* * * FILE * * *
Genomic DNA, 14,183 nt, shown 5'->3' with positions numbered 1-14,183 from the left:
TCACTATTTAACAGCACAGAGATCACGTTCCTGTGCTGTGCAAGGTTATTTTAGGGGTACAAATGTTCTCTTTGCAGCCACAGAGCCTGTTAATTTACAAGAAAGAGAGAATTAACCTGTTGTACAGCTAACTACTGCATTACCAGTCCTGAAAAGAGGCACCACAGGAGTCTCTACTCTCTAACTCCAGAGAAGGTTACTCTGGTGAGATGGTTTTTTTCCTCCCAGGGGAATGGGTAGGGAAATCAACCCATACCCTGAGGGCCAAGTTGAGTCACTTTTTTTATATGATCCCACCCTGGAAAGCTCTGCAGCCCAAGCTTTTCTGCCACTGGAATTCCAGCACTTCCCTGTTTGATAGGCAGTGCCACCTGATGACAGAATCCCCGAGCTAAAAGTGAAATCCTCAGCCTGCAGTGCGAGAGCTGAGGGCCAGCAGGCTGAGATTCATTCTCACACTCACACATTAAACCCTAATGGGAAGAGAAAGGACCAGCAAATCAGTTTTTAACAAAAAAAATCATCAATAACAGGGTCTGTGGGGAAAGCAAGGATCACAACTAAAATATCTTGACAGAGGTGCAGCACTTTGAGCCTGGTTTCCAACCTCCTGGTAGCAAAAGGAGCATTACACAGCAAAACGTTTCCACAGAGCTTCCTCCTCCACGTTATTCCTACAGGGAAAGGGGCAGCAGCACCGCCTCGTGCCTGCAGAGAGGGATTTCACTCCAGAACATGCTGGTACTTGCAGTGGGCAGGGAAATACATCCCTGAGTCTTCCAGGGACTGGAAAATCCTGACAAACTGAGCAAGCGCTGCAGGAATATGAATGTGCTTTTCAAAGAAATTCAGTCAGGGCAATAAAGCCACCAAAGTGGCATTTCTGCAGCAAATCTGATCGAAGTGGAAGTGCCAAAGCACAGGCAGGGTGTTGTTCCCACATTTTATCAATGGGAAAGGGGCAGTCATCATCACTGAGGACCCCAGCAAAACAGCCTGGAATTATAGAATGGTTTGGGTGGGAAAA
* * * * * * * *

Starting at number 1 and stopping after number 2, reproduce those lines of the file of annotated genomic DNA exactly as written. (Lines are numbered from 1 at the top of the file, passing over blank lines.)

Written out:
Genomic DNA, 14,183 nt, shown 5'->3' with positions numbered 1-14,183 from the left:
TCACTATTTAACAGCACAGAGATCACGTTCCTGTGCTGTGCAAGGTTATTTTAGGGGTACAAATGTTCTCTTTGCAGCCACAGAGCCTGTTAATTTACAAGAAAGAGAGAATTAACCTGTTGTACAGCTAACTACTGCATTACCAGTCCTGAAAAGAGGCACCACAGGAGTCTCTACTCTCTAACTCCAGAGAAGGTTACTCTGGTGAGATGGTTTTTTTCCTCCCAGGGGAATGGGTAGGGAAATCAACCCATACCCTGAGGGCCAAGTTGAGTCACTTTTTTTATATGATCCCACCCTGGAAAGCTCTGCAGCCCAAGCTTTTCTGCCACTGGAATTCCAGCACTTCCCTGTTTGATAGGCAGTGCCACCTGATGACAGAATCCCCGAGCTAAAAGTGAAATCCTCAGCCTGCAGTGCGAGAGCTGAGGGCCAGCAGGCTGAGATTCATTCTCACACTCACACATTAAACCCTAATGGGAAGAGAAAGGACCAGCAAATCAGTTTTTAACAAAAAAAATCATCAATAACAGGGTCTGTGGGGAAAGCAAGGATCACAACTAAAATATCTTGACAGAGGTGCAGCACTTTGAGCCTGGTTTCCAACCTCCTGGTAGCAAAAGGAGCATTACACAGCAAAACGTTTCCACAGAGCTTCCTCCTCCACGTTATTCCTACAGGGAAAGGGGCAGCAGCACCGCCTCGTGCCTGCAGAGAGGGATTTCACTCCAGAACATGCTGGTACTTGCAGTGGGCAGGGAAATACATCCCTGAGTCTTCCAGGGACTGGAAAATCCTGACAAACTGAGCAAGCGCTGCAGGAATATGAATGTGCTTTTCAAAGAAATTCAGTCAGGGCAATAAAGCCACCAAAGTGGCATTTCTGCAGCAAATCTGATCGAAGTGGAAGTGCCAAAGCACAGGCAGGGTGTTGTTCCCACATTTTATCAATGGGAAAGGGGCAGTCATCATCACTGAGGACCCCAGCAAAACAGCCTGGAATTATAGAATGGTTTGGGTGGGAAAA